I have written a fairly rude review of Dan Dennett’s new book on God, which will in due course appear in the _Guardian._ But the piece that the _New York Times_ published on it fills me with sympathy for the aged philosopher. I skim-read it on Saturday, then someone sent me a copy this morning, and I so I had to have another go at the most offensive paragraph:
bq. It will be plain that Dennett’s approach to religion is contrived to evade religion’s substance. He thinks that an inquiry into belief is made superfluous by an inquiry into the belief in belief.
this seems to me quite untrue, and sums up all the – er – reasons that I am in favour of Dennett. DCD assumes the untruth of a lot of the content of a lot of religious beliefs but this must be the beginning of any reasonable enquiry. A quick glance through the Bible will show you any number of stories that are untrue, in the essence that they didn’t actually happen, and couldn’t actually have happened; the old atheist argument that everyone disbelieves in thousands or millions of Gods and the atheist just disbelieves in one more has a bearing here.
Everyone, Weiseltier included, believes that most religious beliefs are untrue, especially the ones which distinguish any particular religion not their own. The problem is not to explain the persistence of true belief. The problem we face is explaining the persistence of palpably false belief, and it is dishonest to supply an account of atheism that ignores this point.
I personally think that what Dennett calls “belief in belief” is not really propositional. It is more a matter of group loyalties, and conformism. But it is certainly and obviously the case that very few people, believers or not, come to their beliefs by a process of rational
bq. This is a very revealing mistake. You cannot disprove a belief unless you disprove its content. If you believe that you can disprove it any other way, by describing its origins or by describing its consequences, then you do not believe in reason. In this profound sense, Dennett does not believe in reason. He will be outraged to hear this, since he regards himself as a giant of rationalism.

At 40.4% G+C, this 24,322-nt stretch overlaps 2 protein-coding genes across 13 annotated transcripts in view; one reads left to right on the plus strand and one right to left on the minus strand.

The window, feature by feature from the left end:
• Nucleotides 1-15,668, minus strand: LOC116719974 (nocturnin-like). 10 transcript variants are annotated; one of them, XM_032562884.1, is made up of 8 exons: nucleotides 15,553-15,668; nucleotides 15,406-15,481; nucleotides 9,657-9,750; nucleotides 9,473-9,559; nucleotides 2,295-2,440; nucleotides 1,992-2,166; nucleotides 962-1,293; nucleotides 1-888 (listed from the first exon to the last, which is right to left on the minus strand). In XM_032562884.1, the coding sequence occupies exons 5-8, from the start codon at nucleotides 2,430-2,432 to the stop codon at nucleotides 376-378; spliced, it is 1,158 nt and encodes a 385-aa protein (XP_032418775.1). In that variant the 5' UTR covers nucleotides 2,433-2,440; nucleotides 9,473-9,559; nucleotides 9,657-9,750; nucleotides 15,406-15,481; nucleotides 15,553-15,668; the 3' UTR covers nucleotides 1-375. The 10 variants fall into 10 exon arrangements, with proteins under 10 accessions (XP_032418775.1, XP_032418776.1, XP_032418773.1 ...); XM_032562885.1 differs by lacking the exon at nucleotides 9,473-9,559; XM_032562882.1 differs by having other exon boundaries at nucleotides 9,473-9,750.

But the reason he imputes to the human creatures depicted in his book is merely a creaturely reason. Dennett’s natural history does not deny reason, it animalizes reason. It portrays reason in service to natural selection, and as a product of natural selection.
How is it %(sane) “in service to natural selection”? % — assuming that he means human reason — we have no way at all of knowing whether it is in service to natural selection. We can only be certain that it is less powerful. Obviously, it is a product of evolution. There was a time when there were no reasoning beings on earth. That there now are such beings is the result of natural selection, chance, genetic drift, and all the other processes of evolution.
bq. But if reason is a product of natural selection, then how much confidence can we have in a rational argument for natural selection? The power of reason is owed to the independence of reason, and to nothing else. (In this respect, rationalism is closer to mysticism than it is to materialism.) Evolutionary biology cannot invoke the power of reason even as it destroys it.
%(sane) “If reason is a product of evolution, how much confidence can we have in a
rational argument for natural selection?” % This makes no sense to me at all. The alternative LW would like presumably that reason is a product of God. OK, in that case, how much confidence can we have in what reason tells us about God?
What on earth does it _mean_ to say that the power of reason is owed to the independence of reason? Independence of what? It is independent of our own views and desires, certainly. But so is mathematics. Yet we know we can grasp mathematical truths. We know we can understand some of the ways that they work. The proof is when things don’t fall down. But the capacity to reason is not independent of our minds, and it’s not independent of our brains. In all this Dennett is entirely right.